I was longing for some relaxation after the hiking done in Chapada Diamantina. A lot of people had recommended Marro de Sao Paulo which is about 2-3 hours away by boat from Salvador, where I had returned to for one night. I arrived at Morro the following afternoon.
I don’t usually like to see pictures of places before visiting because they lead to high expectations and eventual disappointment. The postcard-like pictures you see online are usually taken under optimal conditions by very good photographers, and most times the places don’t look the same with your own eyes. I expected Morro do Sao Paulo to be similar to Ilha Grande, but what I found was different. After checking into my hostel, I went out for a walk and what I saw was a parade of endless pousadas, restaurants, bars, and shops, most of them on the higher end. Maybe I didn’t give Morro a fair shot, but I decided right away that I was going to move to the the island directly south called Boipeba, which was highly recommended by my Argentine friend Alejandro.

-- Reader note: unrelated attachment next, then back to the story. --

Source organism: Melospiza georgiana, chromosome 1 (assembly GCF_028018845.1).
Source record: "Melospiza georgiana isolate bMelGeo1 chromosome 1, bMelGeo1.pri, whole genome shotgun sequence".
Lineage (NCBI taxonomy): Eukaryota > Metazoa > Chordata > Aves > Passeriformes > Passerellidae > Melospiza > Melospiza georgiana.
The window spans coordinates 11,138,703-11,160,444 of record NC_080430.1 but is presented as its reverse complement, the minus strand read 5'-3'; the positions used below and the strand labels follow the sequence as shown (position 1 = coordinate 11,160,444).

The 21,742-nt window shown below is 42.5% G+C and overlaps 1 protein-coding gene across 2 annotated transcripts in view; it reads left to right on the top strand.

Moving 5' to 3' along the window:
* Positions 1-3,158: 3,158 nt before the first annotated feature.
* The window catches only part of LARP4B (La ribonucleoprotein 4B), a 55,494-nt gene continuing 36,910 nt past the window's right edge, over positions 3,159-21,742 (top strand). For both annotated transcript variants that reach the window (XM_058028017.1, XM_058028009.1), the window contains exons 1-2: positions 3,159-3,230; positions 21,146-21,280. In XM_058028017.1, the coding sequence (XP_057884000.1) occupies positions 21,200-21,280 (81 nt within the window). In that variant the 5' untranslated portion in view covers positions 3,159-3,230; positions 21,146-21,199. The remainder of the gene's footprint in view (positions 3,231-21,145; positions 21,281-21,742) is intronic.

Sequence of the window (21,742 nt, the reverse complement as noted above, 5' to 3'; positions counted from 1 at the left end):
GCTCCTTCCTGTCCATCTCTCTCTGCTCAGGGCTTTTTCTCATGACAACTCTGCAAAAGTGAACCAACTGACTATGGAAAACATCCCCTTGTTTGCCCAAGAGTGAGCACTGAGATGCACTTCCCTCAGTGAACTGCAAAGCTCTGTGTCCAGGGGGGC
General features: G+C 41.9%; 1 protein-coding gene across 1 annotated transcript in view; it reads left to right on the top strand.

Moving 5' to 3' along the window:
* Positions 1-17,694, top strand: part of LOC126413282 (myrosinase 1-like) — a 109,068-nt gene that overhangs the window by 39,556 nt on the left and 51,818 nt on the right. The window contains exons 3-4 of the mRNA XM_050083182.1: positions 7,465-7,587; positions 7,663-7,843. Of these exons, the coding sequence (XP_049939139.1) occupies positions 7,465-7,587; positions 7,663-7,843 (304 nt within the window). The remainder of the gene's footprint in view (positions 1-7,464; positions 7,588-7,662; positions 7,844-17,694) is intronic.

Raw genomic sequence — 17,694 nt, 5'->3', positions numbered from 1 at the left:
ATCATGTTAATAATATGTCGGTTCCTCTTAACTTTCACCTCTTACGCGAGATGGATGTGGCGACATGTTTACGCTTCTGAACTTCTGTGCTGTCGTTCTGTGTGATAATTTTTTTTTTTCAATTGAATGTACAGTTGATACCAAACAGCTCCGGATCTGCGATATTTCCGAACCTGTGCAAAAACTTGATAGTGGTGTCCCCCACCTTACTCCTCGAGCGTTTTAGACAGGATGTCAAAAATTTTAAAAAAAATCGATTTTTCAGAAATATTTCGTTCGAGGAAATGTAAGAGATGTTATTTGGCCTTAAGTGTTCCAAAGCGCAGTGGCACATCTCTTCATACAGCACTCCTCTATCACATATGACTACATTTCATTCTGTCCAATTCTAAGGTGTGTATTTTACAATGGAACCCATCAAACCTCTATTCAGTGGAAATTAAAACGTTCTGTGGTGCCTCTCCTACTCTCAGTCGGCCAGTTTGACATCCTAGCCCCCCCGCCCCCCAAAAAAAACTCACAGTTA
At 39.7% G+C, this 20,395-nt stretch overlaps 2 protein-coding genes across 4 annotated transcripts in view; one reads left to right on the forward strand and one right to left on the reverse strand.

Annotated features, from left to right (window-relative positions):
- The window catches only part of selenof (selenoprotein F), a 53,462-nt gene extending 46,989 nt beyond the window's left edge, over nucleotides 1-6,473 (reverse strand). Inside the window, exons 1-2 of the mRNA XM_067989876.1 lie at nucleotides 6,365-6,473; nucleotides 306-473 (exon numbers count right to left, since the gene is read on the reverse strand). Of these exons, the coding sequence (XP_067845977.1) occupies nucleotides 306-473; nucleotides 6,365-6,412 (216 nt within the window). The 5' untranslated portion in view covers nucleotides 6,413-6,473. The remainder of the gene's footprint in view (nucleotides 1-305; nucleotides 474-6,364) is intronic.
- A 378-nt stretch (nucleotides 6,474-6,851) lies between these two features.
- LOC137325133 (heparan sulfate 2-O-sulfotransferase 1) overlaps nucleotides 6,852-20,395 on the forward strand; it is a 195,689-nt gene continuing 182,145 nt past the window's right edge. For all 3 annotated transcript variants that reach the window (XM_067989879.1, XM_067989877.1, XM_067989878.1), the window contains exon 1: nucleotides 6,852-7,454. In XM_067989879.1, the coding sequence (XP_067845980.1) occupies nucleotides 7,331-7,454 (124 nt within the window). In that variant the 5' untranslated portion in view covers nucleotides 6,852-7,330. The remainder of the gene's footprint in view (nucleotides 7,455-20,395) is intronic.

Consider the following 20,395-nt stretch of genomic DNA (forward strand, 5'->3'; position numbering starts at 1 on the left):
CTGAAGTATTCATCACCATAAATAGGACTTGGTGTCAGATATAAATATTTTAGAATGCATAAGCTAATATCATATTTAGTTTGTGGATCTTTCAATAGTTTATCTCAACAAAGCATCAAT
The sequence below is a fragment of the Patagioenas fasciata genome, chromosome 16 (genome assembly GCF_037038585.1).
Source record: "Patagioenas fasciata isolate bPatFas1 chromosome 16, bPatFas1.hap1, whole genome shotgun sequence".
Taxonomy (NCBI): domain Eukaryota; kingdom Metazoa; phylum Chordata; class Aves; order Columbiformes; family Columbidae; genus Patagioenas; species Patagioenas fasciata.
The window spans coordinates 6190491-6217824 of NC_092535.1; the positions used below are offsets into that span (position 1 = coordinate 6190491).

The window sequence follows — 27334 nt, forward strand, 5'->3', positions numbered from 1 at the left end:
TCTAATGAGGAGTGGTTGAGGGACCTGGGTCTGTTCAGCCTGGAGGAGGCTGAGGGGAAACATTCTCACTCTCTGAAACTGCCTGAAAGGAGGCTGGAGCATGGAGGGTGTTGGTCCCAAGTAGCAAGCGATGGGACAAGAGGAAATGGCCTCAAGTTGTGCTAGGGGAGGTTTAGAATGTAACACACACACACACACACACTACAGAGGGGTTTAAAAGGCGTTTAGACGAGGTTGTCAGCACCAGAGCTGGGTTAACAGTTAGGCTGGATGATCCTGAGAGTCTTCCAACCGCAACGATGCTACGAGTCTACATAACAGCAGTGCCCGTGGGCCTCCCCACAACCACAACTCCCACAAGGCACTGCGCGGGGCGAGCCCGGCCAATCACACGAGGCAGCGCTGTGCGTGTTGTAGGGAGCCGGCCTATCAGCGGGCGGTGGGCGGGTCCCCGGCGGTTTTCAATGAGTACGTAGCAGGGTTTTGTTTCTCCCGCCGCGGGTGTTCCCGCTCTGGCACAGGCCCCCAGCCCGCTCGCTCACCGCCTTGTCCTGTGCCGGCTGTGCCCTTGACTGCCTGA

Getting to Boipeba required first a boat and then a bus to the hectic town of Valença. When I got off the bus there, and before I could even figure out where I was or where I needed to go, I saw that the bus parked right in front was had a sign with destination for Boipeba. I asked the driver how much was it, and was told R$20, which sounded fair. The bus too me to a little village where I hopped on a boat right away and was on my way to my final destination. In total it took me about 2.5 hours to go from Morro de Sao Paulo to Boipeba, at a cost of R$28.